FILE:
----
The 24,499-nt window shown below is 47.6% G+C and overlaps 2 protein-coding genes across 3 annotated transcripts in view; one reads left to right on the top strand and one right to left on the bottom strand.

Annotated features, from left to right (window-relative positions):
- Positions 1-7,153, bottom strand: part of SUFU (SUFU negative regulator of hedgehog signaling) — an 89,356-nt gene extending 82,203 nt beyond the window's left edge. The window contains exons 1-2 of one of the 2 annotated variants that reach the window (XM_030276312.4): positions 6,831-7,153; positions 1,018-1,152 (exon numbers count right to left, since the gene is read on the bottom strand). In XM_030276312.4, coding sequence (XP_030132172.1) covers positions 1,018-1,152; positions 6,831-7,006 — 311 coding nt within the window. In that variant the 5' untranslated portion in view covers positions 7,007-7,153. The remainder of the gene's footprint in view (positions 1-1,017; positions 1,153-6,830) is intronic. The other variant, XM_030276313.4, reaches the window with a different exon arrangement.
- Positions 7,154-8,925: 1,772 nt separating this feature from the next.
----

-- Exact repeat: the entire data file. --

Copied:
The 24,499-nt window shown below is 47.6% G+C and overlaps 2 protein-coding genes across 3 annotated transcripts in view; one reads left to right on the top strand and one right to left on the bottom strand.

Annotated features, from left to right (window-relative positions):
- Positions 1-7,153, bottom strand: part of SUFU (SUFU negative regulator of hedgehog signaling) — an 89,356-nt gene extending 82,203 nt beyond the window's left edge. The window contains exons 1-2 of one of the 2 annotated variants that reach the window (XM_030276312.4): positions 6,831-7,153; positions 1,018-1,152 (exon numbers count right to left, since the gene is read on the bottom strand). In XM_030276312.4, coding sequence (XP_030132172.1) covers positions 1,018-1,152; positions 6,831-7,006 — 311 coding nt within the window. In that variant the 5' untranslated portion in view covers positions 7,007-7,153. The remainder of the gene's footprint in view (positions 1-1,017; positions 1,153-6,830) is intronic. The other variant, XM_030276313.4, reaches the window with a different exon arrangement.
- Positions 7,154-8,925: 1,772 nt separating this feature from the next.